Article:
On a bright January afternoon, students noisily file into a warm classroom at historic Crittenden Middle School in Newport News. Their backpacks and faux fur-trimmed hoodies may be those of typical American middle schoolers, but the noise they make is a distinctive chorus of multilingual chatter.
Once they’ve settled in, teacher Sarah Kleinman asks them to go around the room and introduce themselves in English. They begin with, “My name is …” and they follow up with what native language they speak. “I speak Farsi,” “Swahili” or “Spanish” are the most common pronouncements.
Finally, they share something they like. “I like math” and “I like soccer” are favorites. “I like my teacher,” says one girl. “And your teacher likes you,” Kleinman answers without missing a beat.
Students in this 6–8 grade Newcomer English as a Second Language class will spend up to a year with Kleinman and her assistants, concentrating on basic conversational and social English in an immersive environment before they are able to transition to the school’s mainstream population. Some have had excellent schooling and only need help with the language barrier, while many struggle with basic literacy and math skills.
But academic journeys are invariably tied to personal and social ones. Every teacher who sets foot into a classroom quickly understands that student needs go far beyond four walls and a curriculum. As a result, teachers find themselves wearing many hats.
Kleinman’s students face a particularly unique and diverse set of challenges as they adjust to American life from countries and territories all over the world. And so does their teacher. Sometimes those challenges have to do with simple logistics and practicalities we take for granted. Things like explaining snow days and freezing pipes to students and families who have never even seen snow.
“Just this morning the bus didn’t come for one of our new students,” Kleinman says. “The parent was not comfortable with their English enough to call and complain, so I called transportation of their behalf and tried to get that coordinated.”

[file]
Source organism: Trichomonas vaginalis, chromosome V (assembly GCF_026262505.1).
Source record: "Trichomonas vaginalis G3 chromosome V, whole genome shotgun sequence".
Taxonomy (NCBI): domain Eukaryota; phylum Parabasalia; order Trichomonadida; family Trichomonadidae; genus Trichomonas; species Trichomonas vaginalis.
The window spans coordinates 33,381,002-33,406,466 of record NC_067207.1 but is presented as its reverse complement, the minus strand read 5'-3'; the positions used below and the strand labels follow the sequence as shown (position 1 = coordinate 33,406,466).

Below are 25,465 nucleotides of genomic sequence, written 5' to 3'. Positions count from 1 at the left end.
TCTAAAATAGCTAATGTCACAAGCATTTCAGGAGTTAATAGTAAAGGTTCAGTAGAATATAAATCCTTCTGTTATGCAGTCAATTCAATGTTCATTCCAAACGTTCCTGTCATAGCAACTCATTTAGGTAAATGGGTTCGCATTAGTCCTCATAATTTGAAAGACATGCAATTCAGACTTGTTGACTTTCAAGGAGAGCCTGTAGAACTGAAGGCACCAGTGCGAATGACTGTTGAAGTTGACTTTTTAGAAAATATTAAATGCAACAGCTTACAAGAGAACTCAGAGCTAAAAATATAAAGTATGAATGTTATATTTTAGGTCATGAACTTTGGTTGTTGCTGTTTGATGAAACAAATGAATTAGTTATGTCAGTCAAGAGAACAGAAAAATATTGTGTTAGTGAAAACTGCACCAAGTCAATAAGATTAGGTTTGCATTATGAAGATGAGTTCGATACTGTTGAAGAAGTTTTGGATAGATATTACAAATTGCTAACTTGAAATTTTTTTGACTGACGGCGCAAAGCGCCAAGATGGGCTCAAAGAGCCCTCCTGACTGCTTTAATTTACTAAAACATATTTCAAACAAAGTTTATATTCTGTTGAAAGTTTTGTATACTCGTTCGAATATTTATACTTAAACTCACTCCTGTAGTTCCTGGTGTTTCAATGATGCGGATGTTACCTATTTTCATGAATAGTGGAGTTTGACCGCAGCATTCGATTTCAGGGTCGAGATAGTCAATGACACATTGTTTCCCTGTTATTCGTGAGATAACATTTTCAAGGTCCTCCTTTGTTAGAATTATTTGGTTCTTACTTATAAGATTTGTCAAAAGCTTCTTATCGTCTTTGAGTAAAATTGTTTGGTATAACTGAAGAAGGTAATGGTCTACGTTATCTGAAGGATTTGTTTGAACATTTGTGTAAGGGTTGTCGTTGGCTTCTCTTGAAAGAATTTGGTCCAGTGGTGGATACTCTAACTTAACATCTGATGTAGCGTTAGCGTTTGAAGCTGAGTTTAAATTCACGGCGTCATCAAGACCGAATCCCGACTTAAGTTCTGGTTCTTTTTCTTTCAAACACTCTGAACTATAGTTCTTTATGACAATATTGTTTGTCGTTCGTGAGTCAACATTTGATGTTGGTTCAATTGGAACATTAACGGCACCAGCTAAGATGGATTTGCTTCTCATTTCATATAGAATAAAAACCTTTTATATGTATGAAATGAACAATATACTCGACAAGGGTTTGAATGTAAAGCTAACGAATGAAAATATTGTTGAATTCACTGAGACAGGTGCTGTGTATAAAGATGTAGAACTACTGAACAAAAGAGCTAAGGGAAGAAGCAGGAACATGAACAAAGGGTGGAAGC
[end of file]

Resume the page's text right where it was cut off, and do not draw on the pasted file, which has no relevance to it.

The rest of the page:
There are immediate material needs for things like school supplies, regular meals and proper winter clothing. Kleinman credits a supportive school system and a willing community for the fact that she and others can advocate for these students on a variety of levels. This year, she was able to provide coats for all the students in her class who needed them.
“Typically, I visit each family in their home to introduce myself, welcome them to the U.S. and see what they need. I then try and work with my neighbors to get them what they need. I am very lucky that many of my friends want to help my students, so if I say I need coats or a composition notebook, I very quickly have things to support them.”
Then there are profound psychological needs for those who have experienced trauma. Many are refugees or unaccompanied minors coming to the United States from dangerous political or environmental situations in places like Afghanistan or Puerto Rico. For them, something as routine as a fire drill may require some pre-planning and reassurance that they are in a safe and nurturing environment.
Clearly, deep psychological stress is ideally addressed with a comprehensive approach beyond the expertise or expectations of a single teacher. Yet the role of teacher as counselor is one that is likely familiar to anyone who has dried a kindergartener’s tears or had a hallway heart-to-heart with a teenager dealing with problems at home.
This is true even for new teachers like Ajee Church, who is in his second year teaching chorus at Granby High School. He says it was his experience with his own high school chorus teacher that led him to pursue the profession.
“That showed me that I could be a chorus teacher and be happy with coming to work every day, loving what I do, and impact the lives of children the way that mine had been dramatically impacted,” says Church, who also serves on the school’s technology committee and as accompanist for Norfolk Public Schools’ Strolling Silver Strings performing group. “Students often do come with needs beyond academic education. This also plays a part in my reason of becoming a teacher.”